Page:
15 August 2014

Tacos ou « wraps » de poisson

A couple of weeks ago an American friend who lives down the road a few miles mentioned that she was going to make fish tacos for lunch the next day. That idea stuck with us and a few days ago we made our version of the same thing. We were inspired by recipes published by Rick Bayless (a Chicago chef), Ricardo Larrivée (a Montréal chef), and Jamie Oliver (who needs no introduction), among others.

We had to adapt everything to work with the ingredients we had in the kitchen and pantry. The fish was cod fillets (2 of them), and we added a few shrimp (just 8) for color and flavor. We also added corn (half a cup), since the tortillas we had were made from wheat flour, not corn meal. These were plate-size tortillas, not small taco-size ones.

The basic recipe is this. Sauté some sliced onions, garlic, and hot peppers briefly in vegetable oil. Add the fish fillets to the pan along with the shrimp and some corn kernels. Squeeze in some lime or lemon juice. Actually, we used a banana pepper we grew last summer and had pickled in vinegar, and we used some of the hot pepper vinegar instead of citrus.

Cover the pan and let the fish cook through, briefly. Then just turn off the heat and let the fish and shrimp finish steaming in the hot pan with a lid on it. Cut the shrimp up before you cook them, and then break up the fish roughly when it starts to flake and is just barely done. Those are the hot ingredients for the tacos or wraps. We had enough to make three large wraps — the equivalent of six tacos.

The other ingredients are tomatoes, avocados, lettuce, and cilantro. The three photos above show the process. Put the fish/corn mixture in the taco shell or on the tortilla, add diced tomato and avocado, add a few more drops of citrus juice or hot pepper vinegar, and then top it all with lettuce and cilantro.

If you're using tortillas, heat them up slightly in the oven or in a skillet before you fill them — wrap them in a damp kitchen towel and microwave them for 30 seconds, for example. That softens them so that you can roll them up to make un wrap (pronounced [VRAHP] in French). If you make tacos, you can use either crispy or soft tortillas. Serve the tacos or wraps with sour cream or crème fraîche and salsa or hot Louisiana or Mexican pepper sauce.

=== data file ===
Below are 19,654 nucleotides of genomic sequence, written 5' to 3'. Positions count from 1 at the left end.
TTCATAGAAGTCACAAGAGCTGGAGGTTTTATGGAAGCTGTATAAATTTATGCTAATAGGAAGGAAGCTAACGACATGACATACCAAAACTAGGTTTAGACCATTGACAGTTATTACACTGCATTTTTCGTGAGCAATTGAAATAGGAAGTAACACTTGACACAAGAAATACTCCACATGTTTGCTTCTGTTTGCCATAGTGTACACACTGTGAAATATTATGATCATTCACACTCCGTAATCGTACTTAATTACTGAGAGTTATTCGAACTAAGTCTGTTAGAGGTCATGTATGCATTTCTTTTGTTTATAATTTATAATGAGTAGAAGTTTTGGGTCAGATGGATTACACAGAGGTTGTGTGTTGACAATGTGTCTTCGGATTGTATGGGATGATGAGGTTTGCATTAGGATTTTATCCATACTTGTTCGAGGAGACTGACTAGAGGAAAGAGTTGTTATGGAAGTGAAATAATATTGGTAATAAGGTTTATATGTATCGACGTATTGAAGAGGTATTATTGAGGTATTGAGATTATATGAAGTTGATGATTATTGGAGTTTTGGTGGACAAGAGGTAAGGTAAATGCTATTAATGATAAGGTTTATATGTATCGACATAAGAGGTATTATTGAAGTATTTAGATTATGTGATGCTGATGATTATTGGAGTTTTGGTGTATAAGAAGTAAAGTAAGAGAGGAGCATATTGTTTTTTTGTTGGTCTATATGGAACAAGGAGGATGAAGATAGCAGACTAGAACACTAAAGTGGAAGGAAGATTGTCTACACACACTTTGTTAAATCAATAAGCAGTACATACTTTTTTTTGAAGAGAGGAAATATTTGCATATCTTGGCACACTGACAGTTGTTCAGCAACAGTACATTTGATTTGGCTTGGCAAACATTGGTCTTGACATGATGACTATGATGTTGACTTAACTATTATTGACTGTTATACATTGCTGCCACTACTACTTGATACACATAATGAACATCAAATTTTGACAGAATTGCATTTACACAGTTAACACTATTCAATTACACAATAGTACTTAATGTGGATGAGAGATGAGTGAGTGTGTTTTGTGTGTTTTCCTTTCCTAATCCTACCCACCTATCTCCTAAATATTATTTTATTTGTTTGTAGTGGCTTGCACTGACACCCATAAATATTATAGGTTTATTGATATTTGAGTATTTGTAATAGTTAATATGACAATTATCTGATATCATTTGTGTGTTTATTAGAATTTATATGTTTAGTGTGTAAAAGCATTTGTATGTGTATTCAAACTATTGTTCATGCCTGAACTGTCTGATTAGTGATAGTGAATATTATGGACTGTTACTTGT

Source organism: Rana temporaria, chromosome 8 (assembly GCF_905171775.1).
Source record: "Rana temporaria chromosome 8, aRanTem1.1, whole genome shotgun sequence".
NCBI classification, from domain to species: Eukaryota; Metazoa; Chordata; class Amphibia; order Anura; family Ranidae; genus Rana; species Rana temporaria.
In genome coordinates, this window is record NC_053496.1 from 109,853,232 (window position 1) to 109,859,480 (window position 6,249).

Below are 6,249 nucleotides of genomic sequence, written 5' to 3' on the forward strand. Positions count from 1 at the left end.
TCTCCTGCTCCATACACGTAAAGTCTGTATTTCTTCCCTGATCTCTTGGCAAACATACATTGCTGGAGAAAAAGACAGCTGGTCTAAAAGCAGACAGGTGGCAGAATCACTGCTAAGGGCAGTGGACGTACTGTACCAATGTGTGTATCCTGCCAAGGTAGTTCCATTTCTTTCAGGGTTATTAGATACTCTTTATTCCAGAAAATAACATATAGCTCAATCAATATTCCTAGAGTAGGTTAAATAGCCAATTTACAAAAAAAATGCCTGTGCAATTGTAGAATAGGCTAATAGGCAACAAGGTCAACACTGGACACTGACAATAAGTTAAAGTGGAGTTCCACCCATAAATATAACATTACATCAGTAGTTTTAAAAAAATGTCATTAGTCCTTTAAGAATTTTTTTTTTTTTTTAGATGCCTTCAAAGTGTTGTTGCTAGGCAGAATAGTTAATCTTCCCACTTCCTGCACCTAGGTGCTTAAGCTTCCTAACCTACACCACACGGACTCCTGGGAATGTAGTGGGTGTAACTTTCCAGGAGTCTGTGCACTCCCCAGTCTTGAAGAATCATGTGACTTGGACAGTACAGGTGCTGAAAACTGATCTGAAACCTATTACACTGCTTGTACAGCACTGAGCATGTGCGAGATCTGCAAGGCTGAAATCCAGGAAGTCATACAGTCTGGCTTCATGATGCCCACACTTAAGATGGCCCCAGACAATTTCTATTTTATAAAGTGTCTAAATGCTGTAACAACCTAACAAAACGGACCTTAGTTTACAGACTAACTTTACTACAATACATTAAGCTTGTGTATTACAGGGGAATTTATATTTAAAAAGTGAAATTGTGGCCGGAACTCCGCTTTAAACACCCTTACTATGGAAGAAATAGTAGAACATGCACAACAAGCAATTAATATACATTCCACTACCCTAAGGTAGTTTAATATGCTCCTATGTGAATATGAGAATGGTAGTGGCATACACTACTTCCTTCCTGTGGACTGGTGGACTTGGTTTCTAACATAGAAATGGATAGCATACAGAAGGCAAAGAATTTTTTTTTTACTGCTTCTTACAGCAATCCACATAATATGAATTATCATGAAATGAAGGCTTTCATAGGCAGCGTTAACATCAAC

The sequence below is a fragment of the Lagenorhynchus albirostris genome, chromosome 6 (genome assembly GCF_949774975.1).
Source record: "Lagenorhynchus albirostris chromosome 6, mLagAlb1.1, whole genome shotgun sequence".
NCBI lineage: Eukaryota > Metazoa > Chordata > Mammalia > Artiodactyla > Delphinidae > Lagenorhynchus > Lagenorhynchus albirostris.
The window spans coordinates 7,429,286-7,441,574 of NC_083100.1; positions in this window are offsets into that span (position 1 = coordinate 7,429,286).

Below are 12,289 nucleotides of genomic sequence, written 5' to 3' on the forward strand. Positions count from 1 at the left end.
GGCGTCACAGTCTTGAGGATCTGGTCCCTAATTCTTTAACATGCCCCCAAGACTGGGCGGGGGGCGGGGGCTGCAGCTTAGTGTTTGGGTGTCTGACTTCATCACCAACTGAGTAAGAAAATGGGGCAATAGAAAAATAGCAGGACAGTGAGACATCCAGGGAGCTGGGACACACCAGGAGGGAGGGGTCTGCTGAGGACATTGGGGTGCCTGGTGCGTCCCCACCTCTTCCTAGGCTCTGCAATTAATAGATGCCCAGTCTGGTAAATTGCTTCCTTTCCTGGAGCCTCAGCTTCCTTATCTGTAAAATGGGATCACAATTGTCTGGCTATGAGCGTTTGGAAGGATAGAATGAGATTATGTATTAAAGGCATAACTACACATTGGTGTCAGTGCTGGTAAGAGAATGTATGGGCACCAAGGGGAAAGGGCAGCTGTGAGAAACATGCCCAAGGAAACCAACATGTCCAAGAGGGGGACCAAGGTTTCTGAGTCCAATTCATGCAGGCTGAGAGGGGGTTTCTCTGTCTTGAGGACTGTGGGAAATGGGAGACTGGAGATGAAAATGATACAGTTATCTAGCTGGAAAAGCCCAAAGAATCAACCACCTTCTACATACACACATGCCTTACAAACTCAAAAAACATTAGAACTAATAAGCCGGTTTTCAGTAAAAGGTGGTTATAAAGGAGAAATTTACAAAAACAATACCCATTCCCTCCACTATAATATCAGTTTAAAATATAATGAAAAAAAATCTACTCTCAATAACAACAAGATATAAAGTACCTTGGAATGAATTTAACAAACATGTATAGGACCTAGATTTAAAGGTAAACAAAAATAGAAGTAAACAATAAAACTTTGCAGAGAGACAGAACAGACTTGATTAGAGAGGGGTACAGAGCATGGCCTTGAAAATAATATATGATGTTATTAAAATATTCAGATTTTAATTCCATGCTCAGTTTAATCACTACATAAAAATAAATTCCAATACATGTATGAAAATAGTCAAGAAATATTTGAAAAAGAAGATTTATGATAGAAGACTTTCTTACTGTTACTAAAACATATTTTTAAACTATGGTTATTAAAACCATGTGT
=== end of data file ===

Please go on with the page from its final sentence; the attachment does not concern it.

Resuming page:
1. Got to go and eat something....
    I'll comment later!!

  2. I wish I liked cilantro or could find a good substitute because I love all the other ingredients.

    If you get a chance make Ricardo Larrivée’s Fennel and Pomegranate Salad. I just discovered him last apple season, and I am so happy I did. I blogged about it. It is so simple, yet so flavorful. I think it may be the best salad I ever made. Fennel also settles the tummy which I find to be miraculous.


    1. You could use basil or tarragon in the place of the cilantro.

  3. I must try it. Hope it will be success.

  4. When I see a pile of chopped avocado, tomato, and cilantro, my mouth waters. I could add them to anything. Unlike Madonna, I looooove cilantro :)

  5. i like to put blackened seasoning on the fish to kick it up a bit....a healthy meal for sure

    1. don't know that spice but i'd like to try it.


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